Next Article in Journal
Correlations between Educational Struggle, Toxic Sites by School District and Demographic Variables, with Geographical Information System Projections
Previous Article in Journal
“Health Outcomes of Grandparents Caring for Double Orphans in South Africa”: What Are the Determinants?
Font Type:
Arial Georgia Verdana
Font Size:
Aa Aa Aa
Line Spacing:
Column Width:

Job Satisfaction and Associated Factors among Scrub Nurses: Beyond the Surface

Biljana Kurtović
1,2,* and
Ilijana Bilješko Štrus
Department of Nursing, University of Applied Health Sciences, 10000 Zagreb, Croatia
Department of Nursing, Faculty of Health Studies, University of Rijeka, 51000 Rijeka, Croatia
Instrumentation and Central Sterilization Unit, General Hospital Šibenik, 22000 Šibenik, Croatia
Author to whom correspondence should be addressed.
Int. J. Environ. Res. Public Health 2023, 20(24), 7159;
Submission received: 20 October 2023 / Revised: 14 November 2023 / Accepted: 7 December 2023 / Published: 8 December 2023


Background: Job satisfaction is essential, especially among healthcare professionals like scrub nurses, who often face unique professional challenges. This study aimed to evaluate job satisfaction and its related factors among scrub nurses, shedding light on areas of improvement and highlighting the positive aspects of their roles. Methods: A detailed study was conducted among a cohort of 31 scrub nurses using a 28-question survey. The questionnaire gauged various aspects of job satisfaction, from work conditions to professional growth opportunities. Results: Notably, the participants showed the least satisfaction with hazard allowances (1.8 ± 1.1) and break durations (1.9 ± 1.3). However, high satisfaction was observed regarding resource availability (3.9 ± 1.0) and the quality of protective equipment (3.7 ± 1.0). The data also revealed that those with 6–10 years of experience were the most satisfied (3.5), while those with 16–20 years were less content (2.7). Conclusion: The study indicates the need for improvements in hazard allowances and break periods. Experience significantly influenced satisfaction, with mid-career nurses showing the highest contentment. Such insights can guide future policy and practice adjustments in healthcare settings.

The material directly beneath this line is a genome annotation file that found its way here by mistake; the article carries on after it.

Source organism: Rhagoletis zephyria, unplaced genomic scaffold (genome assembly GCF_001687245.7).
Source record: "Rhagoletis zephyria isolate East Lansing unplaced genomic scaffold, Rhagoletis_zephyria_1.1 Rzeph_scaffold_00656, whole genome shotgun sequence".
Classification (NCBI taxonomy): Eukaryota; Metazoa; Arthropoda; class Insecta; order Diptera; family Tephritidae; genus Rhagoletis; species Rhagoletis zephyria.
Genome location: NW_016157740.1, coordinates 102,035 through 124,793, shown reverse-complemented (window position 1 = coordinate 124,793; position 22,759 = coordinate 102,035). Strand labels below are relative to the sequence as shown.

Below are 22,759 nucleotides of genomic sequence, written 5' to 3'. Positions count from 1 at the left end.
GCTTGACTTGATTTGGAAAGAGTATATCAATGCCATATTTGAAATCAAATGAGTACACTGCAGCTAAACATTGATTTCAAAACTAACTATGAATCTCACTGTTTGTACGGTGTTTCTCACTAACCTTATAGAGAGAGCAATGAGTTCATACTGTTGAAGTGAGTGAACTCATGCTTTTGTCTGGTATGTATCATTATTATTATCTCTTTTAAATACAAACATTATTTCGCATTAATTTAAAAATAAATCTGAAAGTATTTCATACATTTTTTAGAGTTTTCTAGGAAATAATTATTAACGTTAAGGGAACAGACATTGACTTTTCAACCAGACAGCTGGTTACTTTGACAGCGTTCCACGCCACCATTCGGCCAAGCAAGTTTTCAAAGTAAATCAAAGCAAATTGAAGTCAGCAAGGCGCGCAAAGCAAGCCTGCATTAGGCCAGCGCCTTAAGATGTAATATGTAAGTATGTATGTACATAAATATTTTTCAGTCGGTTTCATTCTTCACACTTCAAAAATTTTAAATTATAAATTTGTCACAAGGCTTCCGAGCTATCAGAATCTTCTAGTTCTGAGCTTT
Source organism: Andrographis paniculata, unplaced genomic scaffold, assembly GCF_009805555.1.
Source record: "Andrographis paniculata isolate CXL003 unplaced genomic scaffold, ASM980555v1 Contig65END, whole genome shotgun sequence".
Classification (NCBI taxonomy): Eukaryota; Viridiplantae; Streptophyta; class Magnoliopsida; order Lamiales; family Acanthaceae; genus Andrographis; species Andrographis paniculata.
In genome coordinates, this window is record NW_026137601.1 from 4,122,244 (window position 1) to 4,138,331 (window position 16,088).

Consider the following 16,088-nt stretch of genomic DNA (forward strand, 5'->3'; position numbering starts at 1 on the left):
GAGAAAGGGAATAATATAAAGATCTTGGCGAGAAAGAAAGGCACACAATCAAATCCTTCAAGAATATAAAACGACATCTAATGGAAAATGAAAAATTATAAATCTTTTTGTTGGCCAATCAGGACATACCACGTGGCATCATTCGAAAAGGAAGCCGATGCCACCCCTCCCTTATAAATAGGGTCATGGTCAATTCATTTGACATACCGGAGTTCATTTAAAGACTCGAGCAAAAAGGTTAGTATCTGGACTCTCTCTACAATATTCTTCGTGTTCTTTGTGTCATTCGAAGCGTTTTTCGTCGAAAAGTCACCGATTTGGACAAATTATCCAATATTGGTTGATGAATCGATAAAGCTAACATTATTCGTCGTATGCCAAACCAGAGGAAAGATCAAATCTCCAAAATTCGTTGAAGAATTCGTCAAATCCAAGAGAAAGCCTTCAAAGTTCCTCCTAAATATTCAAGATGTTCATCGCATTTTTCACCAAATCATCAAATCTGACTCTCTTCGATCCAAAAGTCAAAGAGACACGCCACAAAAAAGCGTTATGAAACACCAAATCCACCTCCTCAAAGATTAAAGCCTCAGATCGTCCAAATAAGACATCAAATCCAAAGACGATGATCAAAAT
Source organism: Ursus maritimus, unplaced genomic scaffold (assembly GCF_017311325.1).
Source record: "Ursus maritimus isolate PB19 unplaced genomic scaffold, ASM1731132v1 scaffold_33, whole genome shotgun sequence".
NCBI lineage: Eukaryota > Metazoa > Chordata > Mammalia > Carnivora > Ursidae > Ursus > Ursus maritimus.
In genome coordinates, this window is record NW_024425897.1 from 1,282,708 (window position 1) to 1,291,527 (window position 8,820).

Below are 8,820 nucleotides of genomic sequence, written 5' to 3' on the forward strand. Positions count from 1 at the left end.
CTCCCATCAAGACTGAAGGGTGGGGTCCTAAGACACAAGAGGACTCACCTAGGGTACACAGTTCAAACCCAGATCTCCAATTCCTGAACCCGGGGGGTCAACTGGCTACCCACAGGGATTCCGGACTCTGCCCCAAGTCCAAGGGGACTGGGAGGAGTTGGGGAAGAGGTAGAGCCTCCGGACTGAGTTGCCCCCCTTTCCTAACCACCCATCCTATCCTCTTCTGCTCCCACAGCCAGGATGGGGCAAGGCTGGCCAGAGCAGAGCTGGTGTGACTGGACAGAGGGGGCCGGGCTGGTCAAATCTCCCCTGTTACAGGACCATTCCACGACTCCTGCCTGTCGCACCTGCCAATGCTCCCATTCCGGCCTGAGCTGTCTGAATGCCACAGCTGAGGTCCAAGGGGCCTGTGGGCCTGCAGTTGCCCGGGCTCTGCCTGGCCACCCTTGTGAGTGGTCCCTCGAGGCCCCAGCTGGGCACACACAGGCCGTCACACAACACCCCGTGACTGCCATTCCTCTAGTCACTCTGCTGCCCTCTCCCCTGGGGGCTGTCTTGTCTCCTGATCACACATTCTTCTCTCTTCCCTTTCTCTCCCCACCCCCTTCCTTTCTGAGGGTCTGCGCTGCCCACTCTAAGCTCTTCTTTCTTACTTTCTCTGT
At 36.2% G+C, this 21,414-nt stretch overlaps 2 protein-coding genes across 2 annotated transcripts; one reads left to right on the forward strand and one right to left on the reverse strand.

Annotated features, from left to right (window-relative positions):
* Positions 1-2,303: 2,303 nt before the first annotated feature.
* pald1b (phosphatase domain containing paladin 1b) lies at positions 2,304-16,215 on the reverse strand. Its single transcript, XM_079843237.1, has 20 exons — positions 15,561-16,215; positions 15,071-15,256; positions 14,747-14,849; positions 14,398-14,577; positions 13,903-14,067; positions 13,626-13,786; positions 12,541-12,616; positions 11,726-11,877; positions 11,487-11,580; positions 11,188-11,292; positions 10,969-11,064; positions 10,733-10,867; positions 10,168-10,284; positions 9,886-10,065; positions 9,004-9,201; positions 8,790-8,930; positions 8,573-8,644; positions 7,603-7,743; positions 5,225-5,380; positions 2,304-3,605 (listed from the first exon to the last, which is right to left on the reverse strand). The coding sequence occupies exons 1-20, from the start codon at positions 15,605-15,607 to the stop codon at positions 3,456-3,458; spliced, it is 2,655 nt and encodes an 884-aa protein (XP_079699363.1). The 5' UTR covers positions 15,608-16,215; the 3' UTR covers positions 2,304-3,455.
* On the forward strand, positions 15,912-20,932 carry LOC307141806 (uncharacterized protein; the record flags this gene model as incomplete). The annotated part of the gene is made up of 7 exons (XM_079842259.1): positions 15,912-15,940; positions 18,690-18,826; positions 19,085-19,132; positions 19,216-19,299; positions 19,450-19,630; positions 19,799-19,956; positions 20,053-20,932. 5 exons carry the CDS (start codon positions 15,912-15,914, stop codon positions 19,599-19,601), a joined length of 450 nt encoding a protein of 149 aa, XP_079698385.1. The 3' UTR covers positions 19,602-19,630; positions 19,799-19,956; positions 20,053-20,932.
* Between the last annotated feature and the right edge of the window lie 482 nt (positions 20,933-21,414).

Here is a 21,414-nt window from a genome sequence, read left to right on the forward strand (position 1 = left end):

1. Introduction

Job satisfaction can be broadly described as the attitudes, feelings, and beliefs individuals hold about their work. This construct of job satisfaction is multi-dimensional, encompassing both global dimensions (overall job contentment) and specific facets (satisfaction with aspects such as pay, progression, and peer relationships) [1]. Job dissatisfaction significantly impacts an individual’s mental and physical health, leading to chronic stress and reduced workplace efficiency. Addressing its root causes is crucial for maintaining individual well-being and enhancing overall workplace productivity and harmony [2]. Recent research has elucidated that work motivation has a negative and significant impact on job satisfaction, highlighting a critical aspect of employee engagement and organizational dynamics in various professional settings [3]. Extensive research shows that hospital nurses’ job satisfaction is influenced by a complex array of factors, including work environment, empowerment, commitments, stress, patient dynamics, and cultural background [4]. Understanding the factors influencing nurses’ job satisfaction is key to enhancing healthcare quality and productivity, necessitating that policymakers and employers improve work conditions for better employee well-being [5]. In recent years, the role of scrub nurses has become increasingly complex and demanding due to technological advancements in surgical procedures and evolving healthcare policies. Global trends in nursing job satisfaction reflect these changes, with various factors, such as workload, work–life balance, and professional development opportunities playing a crucial role. Furthermore, patient expectations in terms of care quality have also evolved, adding to the challenges faced by scrub nurses in maintaining job satisfaction. Understanding these global trends is essential for developing effective strategies to enhance job satisfaction among scrub nurses.